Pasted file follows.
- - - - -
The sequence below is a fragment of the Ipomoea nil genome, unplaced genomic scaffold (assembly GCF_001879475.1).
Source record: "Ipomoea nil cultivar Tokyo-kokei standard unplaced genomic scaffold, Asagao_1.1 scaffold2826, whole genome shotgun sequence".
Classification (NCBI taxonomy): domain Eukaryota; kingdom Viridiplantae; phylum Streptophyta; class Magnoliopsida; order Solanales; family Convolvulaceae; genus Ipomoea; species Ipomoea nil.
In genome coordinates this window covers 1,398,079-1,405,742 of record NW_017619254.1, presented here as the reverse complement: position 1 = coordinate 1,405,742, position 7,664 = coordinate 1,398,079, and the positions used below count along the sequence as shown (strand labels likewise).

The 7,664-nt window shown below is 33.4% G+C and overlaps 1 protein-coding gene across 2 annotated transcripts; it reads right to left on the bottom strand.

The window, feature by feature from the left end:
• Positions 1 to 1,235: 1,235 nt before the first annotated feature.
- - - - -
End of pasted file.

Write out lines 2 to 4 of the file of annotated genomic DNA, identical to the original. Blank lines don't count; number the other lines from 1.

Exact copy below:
Source record: "Ipomoea nil cultivar Tokyo-kokei standard unplaced genomic scaffold, Asagao_1.1 scaffold2826, whole genome shotgun sequence".
Classification (NCBI taxonomy): domain Eukaryota; kingdom Viridiplantae; phylum Streptophyta; class Magnoliopsida; order Solanales; family Convolvulaceae; genus Ipomoea; species Ipomoea nil.
In genome coordinates this window covers 1,398,079-1,405,742 of record NW_017619254.1, presented here as the reverse complement: position 1 = coordinate 1,405,742, position 7,664 = coordinate 1,398,079, and the positions used below count along the sequence as shown (strand labels likewise).